Divan follows the filmmaker's effort to retrieve a turn-of-the-century family heir loom - a couch. The filmmaker journeys from her birthplace, Brooklyn's Hasidic community, to its origins in Hungary and back. The couch - considered holy because certain Hasidic rabbis had slept on it - survived WWII and is in the filmmaker's great grandfather's house in Rohod, a northeast Hungarian town. In the tradition of storytelling, the filmmaker creates a visual parable about the Hasidic community that she left as a teenager. She trails the couch through a quirky landscape populated by Hasidim in Brooklyn, Holocaust survivors and ex-communists in Hungary, and, finally, the next generation of formerly-Hasidic Jews on the margins of their communities in New York and Israel. Written by
Very personal documentary detailing the filmmaker's pursuit of a family heirloom, but also touching on the difficulties of leaving the Hasidic community and her efforts to get her father's approval. This does pretty much everything right. The story is well told and has some surprises, Gluck herself is likable and her expatriate Hasidm friends are articulate and insightful. The people she meets on her journey are charming and funny, and Rebbe's turn out to be more likable than stern in interviews.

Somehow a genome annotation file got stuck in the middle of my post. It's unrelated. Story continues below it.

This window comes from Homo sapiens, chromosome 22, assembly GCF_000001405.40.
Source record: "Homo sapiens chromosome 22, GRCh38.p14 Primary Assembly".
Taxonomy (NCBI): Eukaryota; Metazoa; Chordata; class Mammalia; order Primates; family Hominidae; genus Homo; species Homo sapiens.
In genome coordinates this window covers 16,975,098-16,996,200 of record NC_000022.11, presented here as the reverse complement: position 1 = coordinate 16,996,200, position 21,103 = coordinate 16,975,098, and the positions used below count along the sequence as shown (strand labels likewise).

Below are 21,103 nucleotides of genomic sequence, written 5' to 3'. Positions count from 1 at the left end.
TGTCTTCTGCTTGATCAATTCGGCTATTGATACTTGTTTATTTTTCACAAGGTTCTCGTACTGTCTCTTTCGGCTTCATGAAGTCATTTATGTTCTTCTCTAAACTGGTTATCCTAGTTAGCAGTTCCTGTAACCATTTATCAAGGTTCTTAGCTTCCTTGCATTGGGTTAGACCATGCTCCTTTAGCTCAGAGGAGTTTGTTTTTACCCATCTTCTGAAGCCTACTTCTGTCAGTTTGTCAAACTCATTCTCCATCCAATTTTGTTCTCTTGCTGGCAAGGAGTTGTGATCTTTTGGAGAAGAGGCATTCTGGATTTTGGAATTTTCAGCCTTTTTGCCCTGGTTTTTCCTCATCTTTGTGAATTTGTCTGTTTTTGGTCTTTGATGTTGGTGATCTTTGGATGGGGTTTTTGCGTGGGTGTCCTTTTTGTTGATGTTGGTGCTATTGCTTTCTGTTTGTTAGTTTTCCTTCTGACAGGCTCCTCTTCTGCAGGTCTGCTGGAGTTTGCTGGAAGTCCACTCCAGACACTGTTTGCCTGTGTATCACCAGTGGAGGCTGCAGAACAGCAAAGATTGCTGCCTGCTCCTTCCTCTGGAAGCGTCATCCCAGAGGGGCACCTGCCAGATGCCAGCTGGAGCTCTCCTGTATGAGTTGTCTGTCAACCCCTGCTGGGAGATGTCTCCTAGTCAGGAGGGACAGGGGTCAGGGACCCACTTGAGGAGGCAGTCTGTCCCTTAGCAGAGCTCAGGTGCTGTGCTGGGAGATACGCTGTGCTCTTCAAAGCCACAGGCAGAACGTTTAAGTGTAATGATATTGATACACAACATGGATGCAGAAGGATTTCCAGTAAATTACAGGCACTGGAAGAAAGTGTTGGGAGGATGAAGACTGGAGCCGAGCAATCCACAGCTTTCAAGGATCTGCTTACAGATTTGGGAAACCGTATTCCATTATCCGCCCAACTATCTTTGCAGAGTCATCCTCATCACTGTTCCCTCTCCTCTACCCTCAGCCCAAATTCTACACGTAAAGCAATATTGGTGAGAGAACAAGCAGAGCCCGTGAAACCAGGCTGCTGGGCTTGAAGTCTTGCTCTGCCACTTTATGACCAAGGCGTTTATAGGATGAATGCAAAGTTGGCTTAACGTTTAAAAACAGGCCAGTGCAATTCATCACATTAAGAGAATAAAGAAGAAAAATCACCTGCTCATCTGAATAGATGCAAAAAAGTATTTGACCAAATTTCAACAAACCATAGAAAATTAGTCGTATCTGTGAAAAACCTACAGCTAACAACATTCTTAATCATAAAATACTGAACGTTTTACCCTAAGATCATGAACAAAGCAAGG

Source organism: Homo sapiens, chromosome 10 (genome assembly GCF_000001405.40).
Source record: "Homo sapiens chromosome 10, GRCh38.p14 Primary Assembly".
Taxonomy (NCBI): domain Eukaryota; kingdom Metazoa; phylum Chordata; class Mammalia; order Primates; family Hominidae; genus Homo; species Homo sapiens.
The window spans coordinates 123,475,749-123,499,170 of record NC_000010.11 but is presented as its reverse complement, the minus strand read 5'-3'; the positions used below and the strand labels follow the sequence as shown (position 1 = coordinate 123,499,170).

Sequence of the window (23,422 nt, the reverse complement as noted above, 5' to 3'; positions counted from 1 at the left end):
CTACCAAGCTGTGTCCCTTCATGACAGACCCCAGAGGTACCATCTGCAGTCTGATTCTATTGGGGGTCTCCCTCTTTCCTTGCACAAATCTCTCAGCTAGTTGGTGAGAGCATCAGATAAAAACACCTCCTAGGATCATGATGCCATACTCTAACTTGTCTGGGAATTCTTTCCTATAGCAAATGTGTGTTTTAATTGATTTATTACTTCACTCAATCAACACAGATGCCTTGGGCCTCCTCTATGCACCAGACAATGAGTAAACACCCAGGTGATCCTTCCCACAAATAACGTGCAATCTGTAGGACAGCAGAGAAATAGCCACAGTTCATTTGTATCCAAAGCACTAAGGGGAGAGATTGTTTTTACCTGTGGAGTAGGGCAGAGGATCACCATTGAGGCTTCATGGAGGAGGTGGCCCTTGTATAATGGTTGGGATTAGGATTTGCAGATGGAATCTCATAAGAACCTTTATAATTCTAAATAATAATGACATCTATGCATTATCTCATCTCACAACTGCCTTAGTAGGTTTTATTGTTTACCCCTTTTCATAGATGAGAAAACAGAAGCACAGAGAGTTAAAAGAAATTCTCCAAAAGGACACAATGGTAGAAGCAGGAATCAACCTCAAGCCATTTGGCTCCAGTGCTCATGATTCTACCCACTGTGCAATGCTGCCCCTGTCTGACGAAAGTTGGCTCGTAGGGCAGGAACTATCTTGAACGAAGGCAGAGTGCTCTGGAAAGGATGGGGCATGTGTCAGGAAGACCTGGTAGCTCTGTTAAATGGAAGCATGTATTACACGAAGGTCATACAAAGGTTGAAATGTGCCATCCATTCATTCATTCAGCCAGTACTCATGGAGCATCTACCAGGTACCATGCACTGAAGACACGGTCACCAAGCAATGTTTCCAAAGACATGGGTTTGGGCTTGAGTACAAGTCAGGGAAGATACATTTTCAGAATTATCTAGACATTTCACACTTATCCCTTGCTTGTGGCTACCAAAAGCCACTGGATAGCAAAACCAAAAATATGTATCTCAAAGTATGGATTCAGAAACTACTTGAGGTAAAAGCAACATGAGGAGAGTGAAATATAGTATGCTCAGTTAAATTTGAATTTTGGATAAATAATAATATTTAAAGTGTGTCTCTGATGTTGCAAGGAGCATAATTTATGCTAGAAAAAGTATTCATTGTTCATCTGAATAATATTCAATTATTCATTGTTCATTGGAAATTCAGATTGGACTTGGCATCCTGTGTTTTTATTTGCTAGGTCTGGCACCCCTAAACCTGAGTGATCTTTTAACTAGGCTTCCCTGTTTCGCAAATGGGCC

I actually used to have a friend who had left the Hasidic community (they held a funeral for him when he left), so it was interesting to see a group of these people, one of whom reminded me of him. He always seemed lost, exploring some Christian groups just for the sense of community and spiritual joy, and after 30 years in the world he married and dragged his expatriate wife back to the Hasidm, pretty much dumping all his friends in the process. Which doesn't have much to do with the movie but does show how difficult it is much will it takes to leave.
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